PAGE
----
© The Financial Times Ltd 2015 FT and 'Financial Times' are trademarks of The Financial Times Ltd.
January 22, 2013 7:10 pm
Greece has brought criminal charges against the official responsible for measuring the country’s debt, thereby calling into question the validity of its €172bn second bailout by the EU and International Monetary Fund.
Andreas Georgiou, head of the independent statistical agency Elstat, and two senior officials are accused of undermining the country’s “national interests” by inflating the 2009 budget deficit figure used as the benchmark for successive austerity packages.
The three statistical experts face criminal charges of making false statements and corrupt practices, a judicial official said, adding that if found guilty they could serve prison terms of five to 10 years. They have denied any wrongdoing.
Mr Georgiou denied Greek media reports that he had resigned from Elstat, but he declined to comment on the charges.
The move by Greece’s top financial prosecutors follows a 15-month investigation of allegations by Zoe Georganta, a Greek statistics professor, that Mr Georgiou’s team used inaccurate methods to increase the size of the 2009 deficit from 12 per cent to 15.8 per cent of national output, a record for a eurozone member state. Prof Georganta made the allegations against Mr Georgiou after she was sacked from the board of Elstat by Evangelos Venizelos, then finance minister.
The upwardly revised deficit figure was accepted by Eurostat, the Brussels statistical service, without reservation.
Elstat has since revised figures for the 2010 and 2011 budget deficits used to work out Greece’s aid requirement for its current bailout and the sustainability of its debt.
“If these figures are not considered accurate the whole basis for the provision of aid to Greece is not valid,” said one analyst who asked not to be named.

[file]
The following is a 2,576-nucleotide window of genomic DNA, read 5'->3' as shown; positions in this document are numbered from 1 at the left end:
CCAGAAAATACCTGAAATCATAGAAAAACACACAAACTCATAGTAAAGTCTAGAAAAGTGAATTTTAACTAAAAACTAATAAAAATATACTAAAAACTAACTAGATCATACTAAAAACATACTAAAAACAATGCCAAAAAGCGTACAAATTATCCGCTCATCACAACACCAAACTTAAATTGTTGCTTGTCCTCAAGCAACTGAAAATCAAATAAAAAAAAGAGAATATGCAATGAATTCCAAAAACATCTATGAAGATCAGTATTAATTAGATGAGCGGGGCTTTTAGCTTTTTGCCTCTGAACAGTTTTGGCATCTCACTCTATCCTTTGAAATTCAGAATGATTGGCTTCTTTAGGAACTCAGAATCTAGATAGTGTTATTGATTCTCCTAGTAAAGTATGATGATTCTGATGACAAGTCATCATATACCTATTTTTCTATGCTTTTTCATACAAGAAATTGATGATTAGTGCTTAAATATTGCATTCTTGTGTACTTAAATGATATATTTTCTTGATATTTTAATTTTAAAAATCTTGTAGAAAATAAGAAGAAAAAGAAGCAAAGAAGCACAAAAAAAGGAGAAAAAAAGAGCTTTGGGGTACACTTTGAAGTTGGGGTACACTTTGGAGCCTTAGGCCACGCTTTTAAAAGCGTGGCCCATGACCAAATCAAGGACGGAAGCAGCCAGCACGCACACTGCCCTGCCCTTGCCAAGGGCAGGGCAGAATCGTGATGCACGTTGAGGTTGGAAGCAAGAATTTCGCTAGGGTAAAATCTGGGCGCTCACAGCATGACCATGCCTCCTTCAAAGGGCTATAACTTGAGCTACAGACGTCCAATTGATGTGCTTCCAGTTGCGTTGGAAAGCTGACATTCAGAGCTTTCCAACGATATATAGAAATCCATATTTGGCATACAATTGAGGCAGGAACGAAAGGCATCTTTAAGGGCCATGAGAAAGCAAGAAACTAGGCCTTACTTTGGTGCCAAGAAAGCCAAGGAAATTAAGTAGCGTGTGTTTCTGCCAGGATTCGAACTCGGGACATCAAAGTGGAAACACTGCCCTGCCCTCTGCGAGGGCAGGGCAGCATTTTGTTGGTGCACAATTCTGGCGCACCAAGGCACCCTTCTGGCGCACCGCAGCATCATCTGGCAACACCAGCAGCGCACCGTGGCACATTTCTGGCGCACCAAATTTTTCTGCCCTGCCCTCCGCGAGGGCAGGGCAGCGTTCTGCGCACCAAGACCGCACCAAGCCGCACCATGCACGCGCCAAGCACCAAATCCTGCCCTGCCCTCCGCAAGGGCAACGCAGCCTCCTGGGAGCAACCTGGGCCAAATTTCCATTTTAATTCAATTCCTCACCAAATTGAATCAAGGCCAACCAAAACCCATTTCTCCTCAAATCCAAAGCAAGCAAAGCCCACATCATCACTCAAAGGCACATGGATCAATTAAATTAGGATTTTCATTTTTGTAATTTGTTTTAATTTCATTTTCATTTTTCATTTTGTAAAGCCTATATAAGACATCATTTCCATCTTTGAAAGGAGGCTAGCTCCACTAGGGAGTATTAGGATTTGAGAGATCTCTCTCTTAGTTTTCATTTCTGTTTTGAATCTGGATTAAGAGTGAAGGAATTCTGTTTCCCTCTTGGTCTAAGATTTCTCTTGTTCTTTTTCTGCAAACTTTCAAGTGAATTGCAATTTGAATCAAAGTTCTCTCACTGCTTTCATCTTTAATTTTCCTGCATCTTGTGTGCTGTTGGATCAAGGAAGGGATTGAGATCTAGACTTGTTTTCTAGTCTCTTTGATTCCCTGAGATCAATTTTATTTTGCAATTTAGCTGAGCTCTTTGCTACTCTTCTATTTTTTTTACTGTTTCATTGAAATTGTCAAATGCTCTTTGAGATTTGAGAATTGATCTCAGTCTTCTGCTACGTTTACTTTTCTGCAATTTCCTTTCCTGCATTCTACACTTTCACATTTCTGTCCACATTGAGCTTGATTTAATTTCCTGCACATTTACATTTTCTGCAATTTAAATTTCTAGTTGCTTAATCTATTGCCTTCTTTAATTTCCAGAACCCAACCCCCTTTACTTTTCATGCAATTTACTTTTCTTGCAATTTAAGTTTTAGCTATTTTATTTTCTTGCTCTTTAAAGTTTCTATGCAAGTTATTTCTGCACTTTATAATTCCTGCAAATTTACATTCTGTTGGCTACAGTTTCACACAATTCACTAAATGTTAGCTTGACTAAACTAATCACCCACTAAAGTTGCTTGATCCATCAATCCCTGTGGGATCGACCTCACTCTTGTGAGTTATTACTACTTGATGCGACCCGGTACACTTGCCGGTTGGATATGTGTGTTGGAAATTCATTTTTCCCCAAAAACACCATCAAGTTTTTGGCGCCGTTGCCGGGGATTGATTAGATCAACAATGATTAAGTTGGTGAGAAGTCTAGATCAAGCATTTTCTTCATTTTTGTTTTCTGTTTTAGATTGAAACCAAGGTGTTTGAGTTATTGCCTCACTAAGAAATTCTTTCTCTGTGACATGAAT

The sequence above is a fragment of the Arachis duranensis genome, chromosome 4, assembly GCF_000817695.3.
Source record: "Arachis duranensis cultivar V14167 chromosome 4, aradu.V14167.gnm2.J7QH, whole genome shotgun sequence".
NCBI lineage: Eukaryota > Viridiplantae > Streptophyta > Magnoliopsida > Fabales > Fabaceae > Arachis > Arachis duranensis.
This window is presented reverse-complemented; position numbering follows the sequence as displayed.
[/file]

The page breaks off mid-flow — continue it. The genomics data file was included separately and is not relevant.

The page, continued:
Elstat was established under the terms of Greece’s first bailout in 2010 as an independent agency to provide accurate statistics after years of fudged figures issued by Athens. According to revised Eurostat data, Greece would have failed to gain admission to the eurozone in 2001 because its deficit was too large.
“The practice was for the finance ministry’s general accounts office to collude with the Bank of Greece to come up with deficit and debt figures ignoring surveys carried out by the statistical service,” said an economist who also asked not to be named.
Mr Georgiou took leave of absence from his job at the IMF to set up the new agency, using consultants from other EU countries as advisers. Elstat has received praise from officials in Brussels for the improved quality of Greek statistics, but still faces pressure from politicians reluctant to accept its independence.
Both Christos Staikouras, the deputy finance minister in charge of the national accounting office, and former finance minister Philippos Sachinidis accused Elstat of working against Greek interests at a recent meeting of the parliamentary budget committee.
Political party representatives on the committee complained that Elstat, unlike its predecessor, was not “part of the government” and did not have to be supervised by the finance ministry. One lawmaker claimed the agency was “too focused on the numbers and not enough on serving the country and the government”.
The same financial prosecutors who have charged Mr Georgiou have also headed an investigation into the “Lagarde list” of 2,000 Greeks with Swiss bank accounts, which resulted in the indictment last week of George Papaconstantinou, former finance minister, for failing to pursue suspected tax evaders.
Please don't cut articles from FT.com and redistribute by email or post to the web.
Sign up for email briefings to stay up to date on topics you are interested in